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A brown kiwi recovering from a procedure to assist his hatching.
A kiwi chick has been saved by wildlife experts at Massey University and Pūkaha National Wildlife Centre after complications during hatching.
The male brown kiwi from Kaweka Forest Park was being closely monitored by the kiwi team at Pūkaha National Wildlife Centre during the hatching process when it began to have trouble freeing itself from the shell. The team decided it was time to take the kiwi to Massey’s Wildbase Hospital, at the University’s Manawatū campus for immediate medical intervention on Thursday, November 28.
Wildbase veterinary resident Kathryn Johnson says if the team at Pūkaha had not caught it so quickly, then the kiwi might have broken through his shell and bled out.
“The kiwi was not sitting right in the shell and usually the team at Pūkaha would be able to assist him, but this case was a little different,” Ms Johnson says. “He had a swollen umbilicus which meant the normal process of hatching, where the blood vessels usually drain and he can break free safely, wasn’t happening.
“So, we assessed the situation and we carefully got some suture material and were able to ligate [tie-up] those blood vessels, clamp them and cut them to ensure there was no bleeding. This allowed us to free him of the shell safely. We then put an iodine-soaked bandage to protect the umbilicus so it could heal.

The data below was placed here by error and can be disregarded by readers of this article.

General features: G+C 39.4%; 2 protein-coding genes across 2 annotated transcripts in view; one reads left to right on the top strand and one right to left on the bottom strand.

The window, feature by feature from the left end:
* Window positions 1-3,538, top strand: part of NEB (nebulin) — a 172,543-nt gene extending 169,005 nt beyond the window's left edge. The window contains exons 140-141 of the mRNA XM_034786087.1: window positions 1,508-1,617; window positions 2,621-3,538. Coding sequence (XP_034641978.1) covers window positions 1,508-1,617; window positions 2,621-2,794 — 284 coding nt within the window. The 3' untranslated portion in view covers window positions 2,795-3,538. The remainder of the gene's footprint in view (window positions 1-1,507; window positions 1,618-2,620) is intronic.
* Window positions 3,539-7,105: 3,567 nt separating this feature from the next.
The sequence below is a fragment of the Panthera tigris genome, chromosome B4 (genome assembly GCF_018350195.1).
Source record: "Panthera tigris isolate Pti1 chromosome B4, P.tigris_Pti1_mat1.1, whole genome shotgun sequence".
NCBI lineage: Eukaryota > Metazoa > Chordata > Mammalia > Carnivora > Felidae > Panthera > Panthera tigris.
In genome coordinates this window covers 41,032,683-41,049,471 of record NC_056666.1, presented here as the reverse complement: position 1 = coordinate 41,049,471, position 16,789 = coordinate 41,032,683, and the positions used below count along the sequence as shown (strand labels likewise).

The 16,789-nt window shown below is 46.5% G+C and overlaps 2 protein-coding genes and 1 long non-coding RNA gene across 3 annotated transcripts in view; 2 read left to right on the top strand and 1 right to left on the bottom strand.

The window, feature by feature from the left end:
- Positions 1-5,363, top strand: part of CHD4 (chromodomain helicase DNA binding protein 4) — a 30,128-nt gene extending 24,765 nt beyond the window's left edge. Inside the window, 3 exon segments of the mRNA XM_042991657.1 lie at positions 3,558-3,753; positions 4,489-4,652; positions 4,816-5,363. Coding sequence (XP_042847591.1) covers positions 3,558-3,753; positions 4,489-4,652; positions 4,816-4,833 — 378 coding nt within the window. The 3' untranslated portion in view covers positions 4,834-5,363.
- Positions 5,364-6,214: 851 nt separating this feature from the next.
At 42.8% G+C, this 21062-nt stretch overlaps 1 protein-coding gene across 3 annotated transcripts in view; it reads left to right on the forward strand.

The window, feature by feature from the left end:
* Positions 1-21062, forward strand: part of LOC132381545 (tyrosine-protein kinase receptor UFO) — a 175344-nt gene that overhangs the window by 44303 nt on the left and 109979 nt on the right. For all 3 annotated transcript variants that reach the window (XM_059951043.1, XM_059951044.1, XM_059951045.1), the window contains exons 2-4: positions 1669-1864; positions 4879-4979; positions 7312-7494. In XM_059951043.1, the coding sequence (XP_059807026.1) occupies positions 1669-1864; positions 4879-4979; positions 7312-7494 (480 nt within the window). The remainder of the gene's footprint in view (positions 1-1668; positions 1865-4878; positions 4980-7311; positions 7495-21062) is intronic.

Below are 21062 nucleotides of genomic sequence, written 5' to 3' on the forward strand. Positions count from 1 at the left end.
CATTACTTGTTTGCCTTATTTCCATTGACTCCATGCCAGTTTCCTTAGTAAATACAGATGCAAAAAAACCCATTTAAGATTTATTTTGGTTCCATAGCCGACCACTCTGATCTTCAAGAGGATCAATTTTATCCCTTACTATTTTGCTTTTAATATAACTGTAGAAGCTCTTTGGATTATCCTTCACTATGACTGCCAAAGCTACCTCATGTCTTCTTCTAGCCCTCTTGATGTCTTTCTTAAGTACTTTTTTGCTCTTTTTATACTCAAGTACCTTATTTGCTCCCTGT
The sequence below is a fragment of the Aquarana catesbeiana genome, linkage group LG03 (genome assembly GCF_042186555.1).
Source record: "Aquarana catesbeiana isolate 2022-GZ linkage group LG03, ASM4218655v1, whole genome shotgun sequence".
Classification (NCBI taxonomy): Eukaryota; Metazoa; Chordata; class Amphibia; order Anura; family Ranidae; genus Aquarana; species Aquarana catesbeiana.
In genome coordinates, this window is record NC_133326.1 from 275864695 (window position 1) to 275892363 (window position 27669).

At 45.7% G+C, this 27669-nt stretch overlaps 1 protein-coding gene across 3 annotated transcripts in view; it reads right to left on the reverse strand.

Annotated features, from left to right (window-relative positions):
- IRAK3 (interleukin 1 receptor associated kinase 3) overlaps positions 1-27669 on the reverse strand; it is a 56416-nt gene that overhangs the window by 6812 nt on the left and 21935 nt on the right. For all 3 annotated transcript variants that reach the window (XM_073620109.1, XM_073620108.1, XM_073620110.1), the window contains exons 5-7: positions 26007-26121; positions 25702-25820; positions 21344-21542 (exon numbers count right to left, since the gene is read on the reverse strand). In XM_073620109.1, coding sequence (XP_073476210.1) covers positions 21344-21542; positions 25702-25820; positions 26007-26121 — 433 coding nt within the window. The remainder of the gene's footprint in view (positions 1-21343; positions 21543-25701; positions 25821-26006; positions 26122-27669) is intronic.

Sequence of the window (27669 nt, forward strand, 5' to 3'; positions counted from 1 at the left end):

“To be a part of this, to experience a chick during their very first encounter with the world, it’s something really special.
Those involved with Operation Nest Egg are ensuring the success of kiwi all around the country and we are proud to support their work.”
The kiwi is recovering well and will be monitored by Wildbase before being released back to Pūkaha, which assists with hatching to build kiwi numbers as part of Operation Nest Egg. The programme combines the efforts of the Department of Conservation, community kiwi conservation groups, iwi, researchers and captive rearing facilities.
Since 2019, Pūkaha has collaborated with various kiwi reserves from around New Zealand, raising their chicks until they are old enough to be returned to where they come from.
Pūkaha National Wildlife Centre's Tara Swan says they are grateful to have the Wildbase team available for the kiwi. “Sometimes during checks of the kiwis Kaweka Forest, the teams come across eggs and these are brought to us at Pūkaha National Wildlife Centre. Our kiwi nursery has seen over 20 eggs come through this season from different projects across the North Island, with two still left to hatch” Mrs Swan says. “There is a nationally important population of Eastern North Island brown kiwi in the Kaweka Forest and the work is rewarding for the team and the volunteers that spend their free time monitoring the kiwi.
“We are proud to support the ECOED team and their goal of having 2000 kiwi in their reserve and every kiwi chick hatched counts.”
Each kiwi chick is monitored and raised until hatch weight when it is released into the kiwi creche, where it will continue to grow until 1.2 kilograms and released back into the Kaweka forest.
Kathryn Johnson and wildlife technician Nicole Woon
Created: 09/12/2019 | Last updated: 09/12/2019
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